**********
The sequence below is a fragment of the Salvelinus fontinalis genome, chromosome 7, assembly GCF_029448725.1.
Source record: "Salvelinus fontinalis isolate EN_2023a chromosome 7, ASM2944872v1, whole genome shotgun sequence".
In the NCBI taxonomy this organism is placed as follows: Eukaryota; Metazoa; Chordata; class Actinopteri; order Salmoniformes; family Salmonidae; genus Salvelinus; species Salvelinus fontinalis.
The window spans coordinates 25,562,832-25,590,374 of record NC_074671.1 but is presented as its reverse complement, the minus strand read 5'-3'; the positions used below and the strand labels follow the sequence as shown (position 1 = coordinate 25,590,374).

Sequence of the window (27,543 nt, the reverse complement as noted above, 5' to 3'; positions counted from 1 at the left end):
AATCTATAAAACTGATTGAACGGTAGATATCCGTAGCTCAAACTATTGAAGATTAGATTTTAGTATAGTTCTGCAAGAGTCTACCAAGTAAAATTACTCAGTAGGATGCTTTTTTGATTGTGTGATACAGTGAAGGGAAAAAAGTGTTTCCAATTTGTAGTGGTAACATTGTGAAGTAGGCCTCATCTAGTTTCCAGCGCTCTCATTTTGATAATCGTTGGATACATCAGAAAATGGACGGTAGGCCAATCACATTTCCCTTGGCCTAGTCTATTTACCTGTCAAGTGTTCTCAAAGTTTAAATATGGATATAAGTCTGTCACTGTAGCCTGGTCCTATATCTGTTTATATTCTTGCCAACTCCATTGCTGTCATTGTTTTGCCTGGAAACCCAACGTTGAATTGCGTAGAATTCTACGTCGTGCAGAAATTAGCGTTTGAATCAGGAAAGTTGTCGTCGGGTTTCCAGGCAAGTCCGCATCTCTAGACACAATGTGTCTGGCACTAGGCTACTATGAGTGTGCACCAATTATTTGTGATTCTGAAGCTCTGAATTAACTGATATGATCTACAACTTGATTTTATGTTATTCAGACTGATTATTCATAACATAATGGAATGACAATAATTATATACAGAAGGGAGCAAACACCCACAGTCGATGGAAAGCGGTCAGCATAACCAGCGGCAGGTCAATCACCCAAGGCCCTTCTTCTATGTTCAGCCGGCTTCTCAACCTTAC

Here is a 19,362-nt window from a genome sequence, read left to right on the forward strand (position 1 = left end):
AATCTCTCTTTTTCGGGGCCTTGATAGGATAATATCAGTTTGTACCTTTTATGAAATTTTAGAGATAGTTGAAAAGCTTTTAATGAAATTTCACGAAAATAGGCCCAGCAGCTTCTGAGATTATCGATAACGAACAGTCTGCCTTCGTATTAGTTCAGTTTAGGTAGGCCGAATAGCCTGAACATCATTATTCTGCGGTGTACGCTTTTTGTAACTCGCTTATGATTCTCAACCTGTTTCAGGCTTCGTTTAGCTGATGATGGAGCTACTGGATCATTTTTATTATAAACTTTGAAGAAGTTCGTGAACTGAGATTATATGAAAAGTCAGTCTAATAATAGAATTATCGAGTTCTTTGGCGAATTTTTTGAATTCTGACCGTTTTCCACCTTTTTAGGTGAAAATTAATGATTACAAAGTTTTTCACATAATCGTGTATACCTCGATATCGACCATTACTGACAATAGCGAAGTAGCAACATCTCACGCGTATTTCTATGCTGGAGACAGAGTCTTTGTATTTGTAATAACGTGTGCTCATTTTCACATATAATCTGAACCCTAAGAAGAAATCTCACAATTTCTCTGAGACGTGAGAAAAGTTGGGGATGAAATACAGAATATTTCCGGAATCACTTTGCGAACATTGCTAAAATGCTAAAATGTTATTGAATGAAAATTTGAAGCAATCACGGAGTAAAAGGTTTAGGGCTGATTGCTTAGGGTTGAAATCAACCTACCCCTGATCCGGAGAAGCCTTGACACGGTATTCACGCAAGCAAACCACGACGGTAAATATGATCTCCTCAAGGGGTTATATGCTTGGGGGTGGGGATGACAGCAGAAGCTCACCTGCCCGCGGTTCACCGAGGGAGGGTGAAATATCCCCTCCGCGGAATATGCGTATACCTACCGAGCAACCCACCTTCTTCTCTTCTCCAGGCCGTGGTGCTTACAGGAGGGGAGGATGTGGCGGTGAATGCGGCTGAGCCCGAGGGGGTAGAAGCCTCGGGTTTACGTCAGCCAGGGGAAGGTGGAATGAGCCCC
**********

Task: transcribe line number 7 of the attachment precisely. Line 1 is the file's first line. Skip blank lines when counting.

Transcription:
Here is a 19,362-nt window from a genome sequence, read left to right on the forward strand (position 1 = left end):